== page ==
Throughout my entire athletic career, I kept my antennae up for quotations and sayings that I could memorize and recite inside the athletic process to maintain a mindset of pragmatic optimism, fierce determination, and a sense of humor—especially when the chips were down.
Whenever I stumbled on a quotation or phrase that struck a chord with me, I'd transcribe it onto a fluorescent note card as a singular nugget of wisdom or inspiration. I kept stacks of these note cards on a nightstand next to my bed. Before going to sleep, I'd often review the quotations and commit the words to memory, with the intention of using them as "self-talk mantras" in future competitions.
Having a tool box filled with an arsenal of sayings and quotations gave me a lot of material to draw from when I was talking to myself during long ultra-endurance events. While competing, I would always adapt my inner dialogue to meet the unique circumstances of the moment and my emotional state-of-mind in that instance. By not using a "one size fits all" vernacular, I was able to tailor my inner dialogue, optimize my performance, and achieve lofty goals.
There is one important caveat about the potential dark side of constantly saying to yourself, "I can do better." At a certain point, I took motivational self-talk too far. Decades of having an incessant voice inside my head screaming: “I can do better....I can do better,” became a form of beating myself up.
Yes, my relentless inner dialogue drove me to break world records, but on a daily basis, I always felt that I was a day away from where I wanted and needed to be. I was never satisfied. The psychological underbelly of too much motivational self-talk inside my head and constantly pushing myself to go ever higher, farther, and faster created a vortex of malcontent.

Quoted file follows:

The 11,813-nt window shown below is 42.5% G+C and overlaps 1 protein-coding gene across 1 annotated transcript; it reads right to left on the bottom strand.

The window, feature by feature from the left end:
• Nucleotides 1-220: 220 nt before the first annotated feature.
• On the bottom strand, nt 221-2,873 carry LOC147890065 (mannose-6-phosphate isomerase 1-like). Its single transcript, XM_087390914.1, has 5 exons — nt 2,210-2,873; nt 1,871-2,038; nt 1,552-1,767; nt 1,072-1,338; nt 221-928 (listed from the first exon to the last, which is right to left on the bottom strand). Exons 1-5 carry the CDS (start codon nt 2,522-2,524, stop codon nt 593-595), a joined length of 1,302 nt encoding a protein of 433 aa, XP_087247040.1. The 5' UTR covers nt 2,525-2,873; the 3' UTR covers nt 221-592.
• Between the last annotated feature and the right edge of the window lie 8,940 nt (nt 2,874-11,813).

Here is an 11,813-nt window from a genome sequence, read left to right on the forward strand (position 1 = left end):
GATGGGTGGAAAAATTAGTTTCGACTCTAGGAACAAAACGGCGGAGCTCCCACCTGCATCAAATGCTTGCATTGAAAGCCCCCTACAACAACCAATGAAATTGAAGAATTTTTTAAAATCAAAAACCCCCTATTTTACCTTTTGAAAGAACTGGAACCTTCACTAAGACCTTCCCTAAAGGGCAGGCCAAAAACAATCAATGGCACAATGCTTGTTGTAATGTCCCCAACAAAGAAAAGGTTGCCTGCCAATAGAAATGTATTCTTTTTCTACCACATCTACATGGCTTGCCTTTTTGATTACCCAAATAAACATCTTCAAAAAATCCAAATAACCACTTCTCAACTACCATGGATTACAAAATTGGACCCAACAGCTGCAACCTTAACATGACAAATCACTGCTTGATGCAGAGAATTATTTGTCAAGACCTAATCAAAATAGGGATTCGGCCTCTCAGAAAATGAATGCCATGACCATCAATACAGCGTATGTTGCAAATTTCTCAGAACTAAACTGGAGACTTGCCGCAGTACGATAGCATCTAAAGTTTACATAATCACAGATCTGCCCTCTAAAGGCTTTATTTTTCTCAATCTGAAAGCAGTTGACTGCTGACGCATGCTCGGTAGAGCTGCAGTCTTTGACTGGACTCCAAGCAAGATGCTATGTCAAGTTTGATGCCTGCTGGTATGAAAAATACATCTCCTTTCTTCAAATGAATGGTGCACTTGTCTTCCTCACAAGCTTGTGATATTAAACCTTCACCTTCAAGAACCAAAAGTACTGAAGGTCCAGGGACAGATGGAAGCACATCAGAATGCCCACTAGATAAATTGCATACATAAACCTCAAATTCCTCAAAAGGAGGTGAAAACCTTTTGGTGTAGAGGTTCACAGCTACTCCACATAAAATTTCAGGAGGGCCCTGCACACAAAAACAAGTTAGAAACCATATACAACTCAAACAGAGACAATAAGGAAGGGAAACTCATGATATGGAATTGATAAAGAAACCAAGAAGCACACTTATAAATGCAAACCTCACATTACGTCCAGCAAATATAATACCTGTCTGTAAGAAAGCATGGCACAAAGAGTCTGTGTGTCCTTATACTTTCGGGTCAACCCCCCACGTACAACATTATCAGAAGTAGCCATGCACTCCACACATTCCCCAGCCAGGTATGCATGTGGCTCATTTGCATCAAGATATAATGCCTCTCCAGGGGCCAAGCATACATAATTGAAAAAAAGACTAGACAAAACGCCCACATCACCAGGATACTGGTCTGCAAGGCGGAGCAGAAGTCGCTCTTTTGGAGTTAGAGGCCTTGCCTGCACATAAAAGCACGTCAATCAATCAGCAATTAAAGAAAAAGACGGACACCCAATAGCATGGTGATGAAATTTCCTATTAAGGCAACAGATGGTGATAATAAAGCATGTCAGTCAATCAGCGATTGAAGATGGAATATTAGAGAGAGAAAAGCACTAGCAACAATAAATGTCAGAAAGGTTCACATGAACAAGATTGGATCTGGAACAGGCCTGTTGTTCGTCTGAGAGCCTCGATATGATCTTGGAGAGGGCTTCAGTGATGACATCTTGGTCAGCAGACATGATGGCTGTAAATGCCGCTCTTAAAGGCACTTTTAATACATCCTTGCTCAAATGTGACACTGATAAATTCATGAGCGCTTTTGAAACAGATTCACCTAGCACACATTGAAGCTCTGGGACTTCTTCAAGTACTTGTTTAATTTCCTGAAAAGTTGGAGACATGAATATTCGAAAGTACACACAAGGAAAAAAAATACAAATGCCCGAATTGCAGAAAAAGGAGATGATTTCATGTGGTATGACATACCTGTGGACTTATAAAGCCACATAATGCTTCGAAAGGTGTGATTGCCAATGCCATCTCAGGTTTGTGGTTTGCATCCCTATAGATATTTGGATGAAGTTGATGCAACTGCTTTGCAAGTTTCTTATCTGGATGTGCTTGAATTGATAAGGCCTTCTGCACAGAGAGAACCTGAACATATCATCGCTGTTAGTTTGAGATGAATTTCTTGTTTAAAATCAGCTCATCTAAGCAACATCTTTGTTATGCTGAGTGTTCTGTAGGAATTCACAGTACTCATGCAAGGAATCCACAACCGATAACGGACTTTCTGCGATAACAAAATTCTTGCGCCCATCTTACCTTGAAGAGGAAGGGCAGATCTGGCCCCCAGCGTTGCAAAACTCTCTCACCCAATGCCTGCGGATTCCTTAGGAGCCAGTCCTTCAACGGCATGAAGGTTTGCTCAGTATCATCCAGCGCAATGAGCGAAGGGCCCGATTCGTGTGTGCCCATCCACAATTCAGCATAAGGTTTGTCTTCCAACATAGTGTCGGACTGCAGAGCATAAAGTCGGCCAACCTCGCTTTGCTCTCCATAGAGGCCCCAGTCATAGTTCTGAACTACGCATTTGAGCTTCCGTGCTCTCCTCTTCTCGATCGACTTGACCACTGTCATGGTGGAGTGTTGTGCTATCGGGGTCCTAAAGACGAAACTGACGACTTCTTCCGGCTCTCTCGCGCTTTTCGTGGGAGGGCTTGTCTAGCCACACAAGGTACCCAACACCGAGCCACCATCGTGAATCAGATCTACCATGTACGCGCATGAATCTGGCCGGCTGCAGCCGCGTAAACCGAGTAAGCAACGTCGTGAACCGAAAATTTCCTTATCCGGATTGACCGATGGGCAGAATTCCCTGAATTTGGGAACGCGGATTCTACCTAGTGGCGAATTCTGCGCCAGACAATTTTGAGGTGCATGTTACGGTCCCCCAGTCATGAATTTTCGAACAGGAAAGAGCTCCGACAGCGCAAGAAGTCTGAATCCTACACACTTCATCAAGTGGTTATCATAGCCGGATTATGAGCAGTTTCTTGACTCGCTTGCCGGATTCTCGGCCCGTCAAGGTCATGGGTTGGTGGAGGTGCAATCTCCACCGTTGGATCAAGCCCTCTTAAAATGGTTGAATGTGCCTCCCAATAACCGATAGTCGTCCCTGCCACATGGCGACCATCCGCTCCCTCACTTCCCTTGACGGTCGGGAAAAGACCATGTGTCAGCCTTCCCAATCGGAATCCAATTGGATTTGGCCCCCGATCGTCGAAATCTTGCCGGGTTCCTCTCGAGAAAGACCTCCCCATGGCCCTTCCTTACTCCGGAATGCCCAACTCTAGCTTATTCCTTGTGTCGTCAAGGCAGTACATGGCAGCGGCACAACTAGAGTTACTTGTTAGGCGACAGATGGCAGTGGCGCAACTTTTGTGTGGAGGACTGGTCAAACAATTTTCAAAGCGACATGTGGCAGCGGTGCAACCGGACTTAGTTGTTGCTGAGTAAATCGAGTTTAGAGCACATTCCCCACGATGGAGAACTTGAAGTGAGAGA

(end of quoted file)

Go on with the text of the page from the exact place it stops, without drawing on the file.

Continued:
That said, eventually, I had to retire from sports competitions and change my inner dialogue to saying, “I’m OK, just the way I am.” This allowed me to stop chasing the proverbial 'Holy Grail' and live in the moment with feelings of contentment—which is obviously central to longevity and leading a healthy, happy, and balanced life.
Conclusion: Saying “I Can Do Better” Is the No. 1 Motivational Technique
Yogi Berra famously said, “Baseball is ninety percent mental and the other half is physical.” In order to achieve peak performance, you always need to practice your fine-tuned motor skills religiously in addition to mastering your inner dialogue of self-talk.
Lastly, as Mihaly Csikszentmihalyi teaches us, the key to creating flow is to constantly nudge your level of challenge higher as your skills improve. This is how you enter the ‘flow’ channel between boredom and over-arousal. The triad of saying, “I can do better,” practicing daily, and creating flow is always going to be a winning formula to seize the day and optimize your performance on and off the court.
To learn more about fine-tuning your inner dialogue, check out a free sample from my section on motivational self-talk in The Athlete’s Way (St. Martin's Press).
© 2016 Christopher Bergland. All rights reserved.